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September 2015



Rarely do video games tackle such sensitive real-world issues as slavery, but that's exactly the subject matter of indie developer Dysotek's upcoming episodic adventure, I'm Joshua.

In the early 19th century, the titular star of the game is born aboard a Portuguese galleon carrying African slaves to the United States. Eleven years later, having been "trafficked and bought when he was just an infant, Joshua works daily in the fields that belong to the Gallaway household, south-west of the city of New Orleans." A child "full of dreams" like any other, but forced to work the fields of the Gallaway plantation, Joshua will now "need to find the strength to fight against one of the greatest injustices of humanity."

Displayed in stylish pixel art, I'm Joshua promises to focus more on narrative than gameplay challenge, though there will be some light puzzling and traditional point-and-click adventure elements included. With dozens of characters to interact with, you'll need to figure out for yourself who means to help or hinder your efforts to "fight for your freedom and that of your people." Similar to the approach taken by Telltale (whom the developers cite as a key influence on the game), player choice will be crucial to the advancement of the story, sometimes under duress during interactive cutscenes that require quick thinking in action. Dysotek promise an adventure "filled with twists and turns", but "the plot... will depend entirely on you and your decisions."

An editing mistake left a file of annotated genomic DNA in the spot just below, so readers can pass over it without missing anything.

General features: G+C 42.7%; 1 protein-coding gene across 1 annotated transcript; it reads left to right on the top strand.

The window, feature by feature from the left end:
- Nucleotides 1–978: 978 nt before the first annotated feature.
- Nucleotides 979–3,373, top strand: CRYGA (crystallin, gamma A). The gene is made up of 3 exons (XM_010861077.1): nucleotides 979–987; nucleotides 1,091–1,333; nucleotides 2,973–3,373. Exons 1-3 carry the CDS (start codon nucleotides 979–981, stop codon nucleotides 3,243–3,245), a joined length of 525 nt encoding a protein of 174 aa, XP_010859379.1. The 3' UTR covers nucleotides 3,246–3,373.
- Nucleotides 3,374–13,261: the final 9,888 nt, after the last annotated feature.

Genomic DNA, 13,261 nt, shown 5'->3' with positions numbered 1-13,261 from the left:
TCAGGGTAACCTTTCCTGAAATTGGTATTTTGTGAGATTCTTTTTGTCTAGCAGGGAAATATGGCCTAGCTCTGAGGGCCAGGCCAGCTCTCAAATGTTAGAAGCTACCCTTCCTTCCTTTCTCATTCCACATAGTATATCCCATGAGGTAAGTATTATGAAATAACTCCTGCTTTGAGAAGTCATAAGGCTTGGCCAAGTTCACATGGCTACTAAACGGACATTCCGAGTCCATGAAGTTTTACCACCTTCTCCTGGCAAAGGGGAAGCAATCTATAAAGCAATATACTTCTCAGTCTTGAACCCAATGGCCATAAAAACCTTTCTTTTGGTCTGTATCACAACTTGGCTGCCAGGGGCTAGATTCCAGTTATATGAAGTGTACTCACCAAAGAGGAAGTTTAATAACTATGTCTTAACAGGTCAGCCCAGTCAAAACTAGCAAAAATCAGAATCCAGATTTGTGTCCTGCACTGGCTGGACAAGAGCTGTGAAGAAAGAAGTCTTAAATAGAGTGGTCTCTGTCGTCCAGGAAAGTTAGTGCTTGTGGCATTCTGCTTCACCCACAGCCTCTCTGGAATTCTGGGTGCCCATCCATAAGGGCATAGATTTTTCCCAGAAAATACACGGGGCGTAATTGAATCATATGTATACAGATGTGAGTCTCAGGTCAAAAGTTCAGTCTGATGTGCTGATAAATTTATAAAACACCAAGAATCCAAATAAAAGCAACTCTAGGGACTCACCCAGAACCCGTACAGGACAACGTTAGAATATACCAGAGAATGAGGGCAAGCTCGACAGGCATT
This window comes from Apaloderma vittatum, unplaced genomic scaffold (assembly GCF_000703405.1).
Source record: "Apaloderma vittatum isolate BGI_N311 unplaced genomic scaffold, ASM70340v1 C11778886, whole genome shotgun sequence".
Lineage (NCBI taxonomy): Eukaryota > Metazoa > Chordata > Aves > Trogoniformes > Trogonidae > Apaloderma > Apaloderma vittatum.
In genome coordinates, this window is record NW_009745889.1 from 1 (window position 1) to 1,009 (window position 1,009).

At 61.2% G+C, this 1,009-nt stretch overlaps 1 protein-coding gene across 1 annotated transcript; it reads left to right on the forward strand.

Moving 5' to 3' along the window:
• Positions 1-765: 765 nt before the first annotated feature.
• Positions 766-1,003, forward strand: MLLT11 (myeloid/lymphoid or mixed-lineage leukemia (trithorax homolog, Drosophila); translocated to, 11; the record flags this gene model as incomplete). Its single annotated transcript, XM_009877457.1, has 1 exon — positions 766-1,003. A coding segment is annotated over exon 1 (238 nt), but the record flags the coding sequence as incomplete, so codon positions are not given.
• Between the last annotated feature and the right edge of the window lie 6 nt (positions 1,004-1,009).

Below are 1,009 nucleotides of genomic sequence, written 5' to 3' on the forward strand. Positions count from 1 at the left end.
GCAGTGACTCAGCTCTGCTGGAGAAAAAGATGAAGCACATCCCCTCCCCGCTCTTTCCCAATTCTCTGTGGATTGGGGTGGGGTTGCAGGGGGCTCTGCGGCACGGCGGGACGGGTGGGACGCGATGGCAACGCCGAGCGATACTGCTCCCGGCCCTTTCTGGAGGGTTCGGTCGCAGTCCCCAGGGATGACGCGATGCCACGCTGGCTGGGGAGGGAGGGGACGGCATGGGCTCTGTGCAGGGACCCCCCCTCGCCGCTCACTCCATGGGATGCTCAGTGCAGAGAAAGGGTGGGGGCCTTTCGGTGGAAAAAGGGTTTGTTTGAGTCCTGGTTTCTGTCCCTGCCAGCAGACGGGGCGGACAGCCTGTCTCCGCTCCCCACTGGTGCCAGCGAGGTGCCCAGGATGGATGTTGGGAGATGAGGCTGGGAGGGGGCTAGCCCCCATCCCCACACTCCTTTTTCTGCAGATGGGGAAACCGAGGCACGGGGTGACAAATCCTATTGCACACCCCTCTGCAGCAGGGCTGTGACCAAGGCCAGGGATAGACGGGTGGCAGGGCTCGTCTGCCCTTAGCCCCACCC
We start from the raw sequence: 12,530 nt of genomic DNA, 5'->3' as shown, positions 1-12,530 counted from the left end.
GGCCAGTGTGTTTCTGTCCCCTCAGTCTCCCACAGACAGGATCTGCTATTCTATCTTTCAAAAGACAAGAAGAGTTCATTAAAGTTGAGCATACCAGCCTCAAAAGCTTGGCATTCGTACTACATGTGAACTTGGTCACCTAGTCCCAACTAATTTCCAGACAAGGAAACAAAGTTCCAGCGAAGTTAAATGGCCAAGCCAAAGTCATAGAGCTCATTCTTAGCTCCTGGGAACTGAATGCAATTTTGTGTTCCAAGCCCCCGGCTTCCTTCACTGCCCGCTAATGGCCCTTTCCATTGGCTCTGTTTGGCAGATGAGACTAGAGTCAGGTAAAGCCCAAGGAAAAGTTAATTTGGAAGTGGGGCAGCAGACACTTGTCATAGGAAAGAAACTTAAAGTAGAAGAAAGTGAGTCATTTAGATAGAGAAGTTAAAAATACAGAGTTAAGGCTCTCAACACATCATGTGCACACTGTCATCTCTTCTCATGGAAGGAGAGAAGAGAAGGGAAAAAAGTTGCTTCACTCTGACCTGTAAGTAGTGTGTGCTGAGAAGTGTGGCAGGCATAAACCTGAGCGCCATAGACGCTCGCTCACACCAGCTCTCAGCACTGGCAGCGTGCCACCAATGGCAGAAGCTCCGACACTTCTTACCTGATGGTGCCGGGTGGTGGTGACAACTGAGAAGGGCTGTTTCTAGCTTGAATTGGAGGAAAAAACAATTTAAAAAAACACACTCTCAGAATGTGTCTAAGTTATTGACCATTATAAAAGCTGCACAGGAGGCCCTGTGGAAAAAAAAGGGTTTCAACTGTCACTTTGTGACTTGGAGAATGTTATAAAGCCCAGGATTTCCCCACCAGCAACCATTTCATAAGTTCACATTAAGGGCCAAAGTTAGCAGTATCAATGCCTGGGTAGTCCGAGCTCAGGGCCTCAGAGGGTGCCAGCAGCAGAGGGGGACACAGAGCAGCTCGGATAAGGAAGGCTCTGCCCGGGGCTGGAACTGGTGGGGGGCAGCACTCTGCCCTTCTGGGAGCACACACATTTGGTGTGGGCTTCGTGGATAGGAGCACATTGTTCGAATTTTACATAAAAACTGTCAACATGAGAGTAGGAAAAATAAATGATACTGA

I'm Joshua will be released in three parts, with the debut episode due out sometime late next year. The indie Italian studio has self-financed production of the game so far, but expects to turn to Kickstarter to secure the funding needed to finish the project. In the meantime, you can follow the game's progress through its official website.

August 2015



Remember back when Funcom used to make single-player games? It's been a long time since the Norse developer did anything besides MMOs, but the creator of The Longest Journey is once again planning a solo experience in the form of the horror adventure The Park.

Very little is known about the story so far, except that the titular setting is an amusement park where a woman named Lorraine takes her son Callum. Expecting to find a happy place filled with excitement, laughter and the "innocent joys of childhood and the exhilarating rush of hair-raising, but safe adventure", what Lorraine finds instead is exactly the opposite. When Callum goes missing and nightfall descends, the visit quickly turns into "the most terrifying nightmare of her life."

As a "smaller-scale" adventure born out ideas originally conceived for their MMO universes, The Park promises a "short, but intense horror story set against the backdrop of an amusement park where a dark and sinister secret is just waiting to be uncovered."

The best news of all is that The Park is nearly open for business, with a projected PC launch date sometime in October. In the meantime, you can learn more about the game through its official website.



It's been more than two decades since the launch of Trilobyte's FMV puzzler The 7th Guest, but the ghosts of Stauf's haunted mansion still have unfinished business after all this time. Fortunately, both for them and for adventure game fans, at long last the mansion is opening up once again in The 13th Doll, which just successfully completed its Kickstarter campaign.